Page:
Painted Bunting

Passerina ciris



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Figure 4. Annual cycle of breeding, molt, and migration of the Painted Bunting.

Thick lines show peak activity; thin lines, off-peak.

Painted Bunting nest, Georgia

Chatham Co., GA. 10 May 1905. Ruler is 8 cm.; photographer Rene Corado

Painted Bunting clutch, Georgia.

Chatham Co., GA. 11 June.


Pair Formation

Male may accompany female “as though already mated” as early as Mar in Costa Rica (Stiles and Skutch 1989). In Georgia, however, males arrive 1 wk earlier than females, and pairs form on territories (SML).


Nest construction begins about 5 d after arrival of females (SML).

First Brood Per Season

Figure 4. Egg dates: In Texas, 27 Apr–19 Aug (Nyc 1939, Oberholser 1974c), 28 Mar–26 Jul (Taber 1968). In Georgia, 7 Apr–20 Jul (Mr. Perry in Davie 1898), 1 May–26 Jul (Sprunt 1968b). No seasonal difference in distribution of egg-laying between eastern and western populations (CWT).

Nest Site

Selection Process

Of 35 nest-site explorations observed at St. Catherines I., Georgia, 32 involved pairs; both birds search foliage (more rapidly than when foraging for food); either male or female enters Spanish moss (Tillandsia usneoides) or other dense vegetation and then crouches; crouching females may arrange foliage about themselves; in 12 of 32 cases, male preceded female into clump (Lanyon and Thompson 1984).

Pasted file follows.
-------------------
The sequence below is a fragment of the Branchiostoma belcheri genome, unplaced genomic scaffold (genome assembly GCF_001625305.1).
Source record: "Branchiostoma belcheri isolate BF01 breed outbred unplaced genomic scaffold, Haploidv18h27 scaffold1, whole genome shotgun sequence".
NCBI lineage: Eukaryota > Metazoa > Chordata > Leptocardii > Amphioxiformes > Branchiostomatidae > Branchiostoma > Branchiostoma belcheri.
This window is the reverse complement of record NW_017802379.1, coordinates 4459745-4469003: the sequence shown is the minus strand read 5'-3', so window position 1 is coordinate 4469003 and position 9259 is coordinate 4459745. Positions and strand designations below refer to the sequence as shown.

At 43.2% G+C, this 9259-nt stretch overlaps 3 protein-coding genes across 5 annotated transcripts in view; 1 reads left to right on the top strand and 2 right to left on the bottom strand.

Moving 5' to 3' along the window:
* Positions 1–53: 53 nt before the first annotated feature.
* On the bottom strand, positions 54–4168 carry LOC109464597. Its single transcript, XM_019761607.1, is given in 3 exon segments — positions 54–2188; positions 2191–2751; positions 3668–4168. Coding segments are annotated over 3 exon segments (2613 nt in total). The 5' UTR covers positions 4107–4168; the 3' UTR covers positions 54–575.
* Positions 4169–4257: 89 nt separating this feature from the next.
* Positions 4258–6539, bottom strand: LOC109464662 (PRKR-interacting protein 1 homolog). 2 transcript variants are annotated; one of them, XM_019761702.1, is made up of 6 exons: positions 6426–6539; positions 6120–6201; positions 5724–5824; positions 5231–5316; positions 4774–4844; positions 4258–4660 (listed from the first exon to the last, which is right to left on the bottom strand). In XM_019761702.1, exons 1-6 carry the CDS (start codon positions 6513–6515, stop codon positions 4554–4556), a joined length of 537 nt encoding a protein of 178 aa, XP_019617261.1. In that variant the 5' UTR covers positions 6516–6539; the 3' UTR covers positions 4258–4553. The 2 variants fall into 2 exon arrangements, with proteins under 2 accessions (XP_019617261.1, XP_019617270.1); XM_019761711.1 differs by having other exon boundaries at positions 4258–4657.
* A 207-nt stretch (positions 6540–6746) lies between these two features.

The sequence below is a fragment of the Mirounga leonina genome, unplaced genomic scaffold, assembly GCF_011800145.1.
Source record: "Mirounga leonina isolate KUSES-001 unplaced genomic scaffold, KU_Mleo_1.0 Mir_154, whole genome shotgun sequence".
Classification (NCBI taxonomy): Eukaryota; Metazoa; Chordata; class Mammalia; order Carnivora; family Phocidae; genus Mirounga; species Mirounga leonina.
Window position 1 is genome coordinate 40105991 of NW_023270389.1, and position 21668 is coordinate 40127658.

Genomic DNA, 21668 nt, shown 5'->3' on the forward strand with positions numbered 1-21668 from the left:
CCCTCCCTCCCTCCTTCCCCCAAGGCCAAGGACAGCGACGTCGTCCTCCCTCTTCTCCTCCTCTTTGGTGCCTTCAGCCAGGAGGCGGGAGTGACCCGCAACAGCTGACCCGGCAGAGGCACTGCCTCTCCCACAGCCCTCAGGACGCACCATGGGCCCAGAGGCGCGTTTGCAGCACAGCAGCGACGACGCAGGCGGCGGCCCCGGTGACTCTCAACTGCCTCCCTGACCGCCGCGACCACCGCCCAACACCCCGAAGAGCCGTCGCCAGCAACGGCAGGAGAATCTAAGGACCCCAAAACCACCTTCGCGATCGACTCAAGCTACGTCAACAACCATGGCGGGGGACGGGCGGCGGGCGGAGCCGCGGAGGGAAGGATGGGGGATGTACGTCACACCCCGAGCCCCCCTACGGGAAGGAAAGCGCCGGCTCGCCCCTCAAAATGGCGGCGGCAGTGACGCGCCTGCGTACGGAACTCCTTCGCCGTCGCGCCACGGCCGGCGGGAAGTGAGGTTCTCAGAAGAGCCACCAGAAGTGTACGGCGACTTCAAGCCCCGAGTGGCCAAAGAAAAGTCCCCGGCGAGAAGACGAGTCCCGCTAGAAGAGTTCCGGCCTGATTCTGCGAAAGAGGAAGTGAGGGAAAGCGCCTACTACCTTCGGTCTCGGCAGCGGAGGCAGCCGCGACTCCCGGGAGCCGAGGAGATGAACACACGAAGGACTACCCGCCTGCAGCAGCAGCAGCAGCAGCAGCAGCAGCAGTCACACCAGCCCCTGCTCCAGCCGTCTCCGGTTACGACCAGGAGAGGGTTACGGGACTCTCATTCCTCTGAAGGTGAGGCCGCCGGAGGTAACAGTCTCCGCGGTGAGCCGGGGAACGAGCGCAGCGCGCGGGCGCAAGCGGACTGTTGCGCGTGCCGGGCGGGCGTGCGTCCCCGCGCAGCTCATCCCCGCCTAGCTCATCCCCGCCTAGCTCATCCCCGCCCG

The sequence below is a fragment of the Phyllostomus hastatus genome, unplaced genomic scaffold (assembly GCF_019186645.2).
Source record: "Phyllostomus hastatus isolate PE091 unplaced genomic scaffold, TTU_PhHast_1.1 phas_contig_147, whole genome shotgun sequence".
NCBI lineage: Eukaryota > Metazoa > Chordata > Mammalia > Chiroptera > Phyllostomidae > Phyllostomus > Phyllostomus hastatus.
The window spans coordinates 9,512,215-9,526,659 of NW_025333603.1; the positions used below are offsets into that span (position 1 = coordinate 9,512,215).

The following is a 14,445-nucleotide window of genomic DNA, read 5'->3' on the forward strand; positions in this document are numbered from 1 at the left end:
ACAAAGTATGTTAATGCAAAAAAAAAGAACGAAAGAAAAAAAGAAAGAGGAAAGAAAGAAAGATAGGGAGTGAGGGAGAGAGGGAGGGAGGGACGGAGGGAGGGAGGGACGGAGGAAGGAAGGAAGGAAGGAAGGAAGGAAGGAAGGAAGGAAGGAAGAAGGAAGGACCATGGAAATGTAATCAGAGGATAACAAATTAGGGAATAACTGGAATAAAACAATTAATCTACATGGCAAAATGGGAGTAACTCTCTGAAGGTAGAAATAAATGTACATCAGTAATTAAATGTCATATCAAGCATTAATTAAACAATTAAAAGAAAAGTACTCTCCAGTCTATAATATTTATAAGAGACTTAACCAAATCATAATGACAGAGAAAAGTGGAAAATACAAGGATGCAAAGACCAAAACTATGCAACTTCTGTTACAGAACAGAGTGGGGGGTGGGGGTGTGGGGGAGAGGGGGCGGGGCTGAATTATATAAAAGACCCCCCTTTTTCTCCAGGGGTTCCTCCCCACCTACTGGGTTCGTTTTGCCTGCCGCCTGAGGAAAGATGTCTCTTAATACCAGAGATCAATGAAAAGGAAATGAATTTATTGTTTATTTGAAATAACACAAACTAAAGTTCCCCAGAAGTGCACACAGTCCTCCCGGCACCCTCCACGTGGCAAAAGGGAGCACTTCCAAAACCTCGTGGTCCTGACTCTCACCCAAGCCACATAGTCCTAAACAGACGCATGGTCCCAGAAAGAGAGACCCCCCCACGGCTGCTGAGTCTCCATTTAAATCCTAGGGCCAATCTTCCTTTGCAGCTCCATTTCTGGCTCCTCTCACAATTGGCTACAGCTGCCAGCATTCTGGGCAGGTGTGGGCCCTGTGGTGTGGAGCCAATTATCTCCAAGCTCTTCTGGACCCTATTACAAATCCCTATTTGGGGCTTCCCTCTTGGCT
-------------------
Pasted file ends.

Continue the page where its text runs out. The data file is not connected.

In Oklahoma, “nest territories invariably had . . . (1) enough vegetation, though it be but a single tree or small bush to support . . . the nest; (2) several singing perches for the male; (3) a feeding ground, usually a grassy field with scattered shrubs” (Parmelee 1959: 2).

Site Characteristics

Nests in low vegetation, 0.9–1.8 m above ground, sometimes to >8 m (Sprunt 1968b) and as high as 15 m if no lower vegetation is available (SML). Mean nest height, in Oklahoma, 98 cm (range 30–228 cm, n = 45) above ground. In central Texas, mean nest height 1.14 m ± 0.82 SD (n = 62); mean distance from main stem 12.7 cm ± 4.40 SD (n = 62); mean overhead cover (concealment of nest from 15 cm above nest), 66.5% ± 3.22 SD (n = 62; Barber and Martin 1997). For 17 nests on James I., South Carolina, nest height 1.3 m ± 0.8 SD; height of vegetation above nest 0.8 ± 0.5 SD; distance to nearest opening 0.7 m ± 0.7 SD (W. Post pers. comm.).